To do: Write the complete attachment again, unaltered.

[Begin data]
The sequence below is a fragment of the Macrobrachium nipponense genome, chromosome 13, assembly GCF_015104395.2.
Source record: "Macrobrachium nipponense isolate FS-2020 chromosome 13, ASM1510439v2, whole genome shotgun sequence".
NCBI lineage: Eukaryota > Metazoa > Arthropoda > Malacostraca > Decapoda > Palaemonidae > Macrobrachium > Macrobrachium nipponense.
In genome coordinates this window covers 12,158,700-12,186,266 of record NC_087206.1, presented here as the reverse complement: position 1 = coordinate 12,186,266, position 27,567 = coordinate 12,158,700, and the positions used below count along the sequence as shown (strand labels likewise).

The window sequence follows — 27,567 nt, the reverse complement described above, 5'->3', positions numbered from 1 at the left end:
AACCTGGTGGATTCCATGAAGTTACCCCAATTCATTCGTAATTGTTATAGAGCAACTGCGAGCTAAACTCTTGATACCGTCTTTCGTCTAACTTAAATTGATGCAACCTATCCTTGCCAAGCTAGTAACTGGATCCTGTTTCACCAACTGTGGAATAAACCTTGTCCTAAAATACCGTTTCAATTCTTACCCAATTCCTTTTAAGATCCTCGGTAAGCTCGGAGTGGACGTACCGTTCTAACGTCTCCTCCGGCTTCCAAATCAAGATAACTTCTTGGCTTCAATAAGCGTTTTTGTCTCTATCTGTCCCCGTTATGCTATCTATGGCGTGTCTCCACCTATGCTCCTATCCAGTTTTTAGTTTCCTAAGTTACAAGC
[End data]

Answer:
The sequence below is a fragment of the Macrobrachium nipponense genome, chromosome 13, assembly GCF_015104395.2.
Source record: "Macrobrachium nipponense isolate FS-2020 chromosome 13, ASM1510439v2, whole genome shotgun sequence".
NCBI lineage: Eukaryota > Metazoa > Arthropoda > Malacostraca > Decapoda > Palaemonidae > Macrobrachium > Macrobrachium nipponense.
In genome coordinates this window covers 12,158,700-12,186,266 of record NC_087206.1, presented here as the reverse complement: position 1 = coordinate 12,186,266, position 27,567 = coordinate 12,158,700, and the positions used below count along the sequence as shown (strand labels likewise).

The window sequence follows — 27,567 nt, the reverse complement described above, 5'->3', positions numbered from 1 at the left end:
AACCTGGTGGATTCCATGAAGTTACCCCAATTCATTCGTAATTGTTATAGAGCAACTGCGAGCTAAACTCTTGATACCGTCTTTCGTCTAACTTAAATTGATGCAACCTATCCTTGCCAAGCTAGTAACTGGATCCTGTTTCACCAACTGTGGAATAAACCTTGTCCTAAAATACCGTTTCAATTCTTACCCAATTCCTTTTAAGATCCTCGGTAAGCTCGGAGTGGACGTACCGTTCTAACGTCTCCTCCGGCTTCCAAATCAAGATAACTTCTTGGCTTCAATAAGCGTTTTTGTCTCTATCTGTCCCCGTTATGCTATCTATGGCGTGTCTCCACCTATGCTCCTATCCAGTTTTTAGTTTCCTAAGTTACAAGC